Like some Miami fans in Game Six of the 2013 NBA Finals, who stormed out of the arena with 28 seconds left with their team down by five against San Antonio, only to miss one of the most epic shots in sports history (read Ray Allen's three-pointer)?


Or those who transfer allegiances as easy as changing jerseys, like LeBron James fans who started out as Cavs supporters then later became Heat fans after 'The Decision' and revert back to the Cavs four years after as The King announced, “I’m Coming Home”? What to make of them?

LeBron James' fans have followed him from Cleveland to Miami and back. Does that make them 'bandwagoners?' AP
LeBron James' fans have followed him from Cleveland to Miami and back. Does that make them 'bandwagoners?' AP

Start with how you look at the concept of loyalty on a personal level. Diehard fans have unquestioned and unswerving loyalty to their teams regardless of success or adversity. Case in point: if you’re a self-confessed fan of the Los Angeles Lakers, do you still openly identify with the team when it's sporting a win-loss record of 11-44 and not 44-11? Or have you dumped the purple and gold because Kobe Bryant is already gone? Where does your loyalty really belong, to the player or to the team? Or is it really wrong to switch allegiance?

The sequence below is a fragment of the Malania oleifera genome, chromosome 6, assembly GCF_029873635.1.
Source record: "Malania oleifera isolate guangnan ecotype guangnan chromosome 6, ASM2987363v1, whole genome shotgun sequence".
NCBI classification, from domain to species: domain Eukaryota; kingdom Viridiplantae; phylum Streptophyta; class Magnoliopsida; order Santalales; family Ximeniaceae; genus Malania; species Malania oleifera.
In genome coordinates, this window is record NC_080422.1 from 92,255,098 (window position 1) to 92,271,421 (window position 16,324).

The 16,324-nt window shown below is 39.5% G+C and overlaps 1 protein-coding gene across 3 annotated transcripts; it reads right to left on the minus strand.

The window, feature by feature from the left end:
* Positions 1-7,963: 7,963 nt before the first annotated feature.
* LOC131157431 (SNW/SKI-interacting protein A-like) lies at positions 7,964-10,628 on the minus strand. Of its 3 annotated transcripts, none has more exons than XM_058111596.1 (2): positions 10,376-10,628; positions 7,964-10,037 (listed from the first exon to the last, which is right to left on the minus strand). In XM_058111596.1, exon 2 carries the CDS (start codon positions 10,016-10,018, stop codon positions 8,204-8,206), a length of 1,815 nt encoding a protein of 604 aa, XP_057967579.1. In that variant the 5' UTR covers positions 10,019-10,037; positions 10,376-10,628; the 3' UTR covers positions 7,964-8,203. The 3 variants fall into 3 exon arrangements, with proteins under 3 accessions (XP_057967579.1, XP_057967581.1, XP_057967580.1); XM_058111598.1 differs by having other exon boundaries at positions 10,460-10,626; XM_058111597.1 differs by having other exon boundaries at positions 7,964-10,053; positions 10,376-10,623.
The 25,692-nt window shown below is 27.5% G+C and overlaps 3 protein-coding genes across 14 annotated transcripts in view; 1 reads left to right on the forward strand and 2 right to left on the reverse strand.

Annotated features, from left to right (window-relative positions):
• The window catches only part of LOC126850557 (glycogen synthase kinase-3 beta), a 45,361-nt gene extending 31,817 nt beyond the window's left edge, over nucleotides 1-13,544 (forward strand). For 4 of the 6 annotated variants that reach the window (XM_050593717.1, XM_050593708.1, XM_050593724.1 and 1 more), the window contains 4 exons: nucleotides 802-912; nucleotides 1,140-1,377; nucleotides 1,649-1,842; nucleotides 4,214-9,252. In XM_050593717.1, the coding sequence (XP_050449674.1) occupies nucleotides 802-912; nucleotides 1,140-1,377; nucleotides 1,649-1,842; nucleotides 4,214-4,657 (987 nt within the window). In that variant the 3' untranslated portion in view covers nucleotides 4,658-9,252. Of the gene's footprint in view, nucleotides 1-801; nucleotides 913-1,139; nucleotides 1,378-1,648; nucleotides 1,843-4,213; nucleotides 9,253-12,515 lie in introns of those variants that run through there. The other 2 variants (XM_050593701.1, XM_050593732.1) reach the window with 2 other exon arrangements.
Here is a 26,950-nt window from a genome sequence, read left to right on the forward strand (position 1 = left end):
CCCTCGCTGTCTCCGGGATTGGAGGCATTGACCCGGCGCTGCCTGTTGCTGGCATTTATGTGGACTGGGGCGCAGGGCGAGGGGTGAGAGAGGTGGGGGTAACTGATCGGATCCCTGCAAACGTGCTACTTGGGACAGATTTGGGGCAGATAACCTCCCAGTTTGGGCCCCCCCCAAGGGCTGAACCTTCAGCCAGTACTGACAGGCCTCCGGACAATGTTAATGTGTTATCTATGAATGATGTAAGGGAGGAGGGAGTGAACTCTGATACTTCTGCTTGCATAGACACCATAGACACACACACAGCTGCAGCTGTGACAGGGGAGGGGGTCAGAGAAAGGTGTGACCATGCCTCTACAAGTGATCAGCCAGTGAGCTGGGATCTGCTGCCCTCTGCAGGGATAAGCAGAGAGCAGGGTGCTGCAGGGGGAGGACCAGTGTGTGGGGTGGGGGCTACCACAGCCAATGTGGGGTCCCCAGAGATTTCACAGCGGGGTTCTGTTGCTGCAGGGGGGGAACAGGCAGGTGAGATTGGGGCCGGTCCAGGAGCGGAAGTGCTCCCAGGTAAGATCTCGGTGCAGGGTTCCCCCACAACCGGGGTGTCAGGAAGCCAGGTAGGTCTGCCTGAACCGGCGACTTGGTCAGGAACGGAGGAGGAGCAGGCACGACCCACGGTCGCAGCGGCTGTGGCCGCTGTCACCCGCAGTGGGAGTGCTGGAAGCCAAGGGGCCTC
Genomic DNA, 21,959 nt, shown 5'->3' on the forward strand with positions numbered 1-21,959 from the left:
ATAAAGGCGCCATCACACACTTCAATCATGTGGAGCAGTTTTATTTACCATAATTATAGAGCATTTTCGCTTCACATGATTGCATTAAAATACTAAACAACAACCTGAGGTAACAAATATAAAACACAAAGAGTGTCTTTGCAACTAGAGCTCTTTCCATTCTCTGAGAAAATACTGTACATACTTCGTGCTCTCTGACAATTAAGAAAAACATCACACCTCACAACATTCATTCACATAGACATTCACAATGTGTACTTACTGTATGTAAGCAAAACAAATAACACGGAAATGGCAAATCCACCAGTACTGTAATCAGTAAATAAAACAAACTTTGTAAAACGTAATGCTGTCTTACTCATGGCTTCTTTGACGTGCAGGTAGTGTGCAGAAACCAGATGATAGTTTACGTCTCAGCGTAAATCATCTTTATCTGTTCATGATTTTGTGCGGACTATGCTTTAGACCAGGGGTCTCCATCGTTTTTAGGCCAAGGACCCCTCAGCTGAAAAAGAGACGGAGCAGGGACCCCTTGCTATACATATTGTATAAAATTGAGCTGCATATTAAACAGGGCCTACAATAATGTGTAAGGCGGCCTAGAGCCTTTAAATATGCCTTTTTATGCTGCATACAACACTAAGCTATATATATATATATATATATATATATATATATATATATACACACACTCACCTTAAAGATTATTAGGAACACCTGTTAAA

Here's an eye-opening fact: Fan loyalty is not always permanent.

According to Dan Wann, a psychologist at Murray State University, winning is only one of several factors that attracts fans. There is entertainment (does a team’s performance provide me with enjoyment?), authenticity (are the coaches and players committed to the ideals of the game?), history/ tradition (can I relate the values I stand for to what the team represents?) and identity (can I bond with the team and the group that supports them?) Any change in these factors can threaten a fan’s loyalty and justify a switch.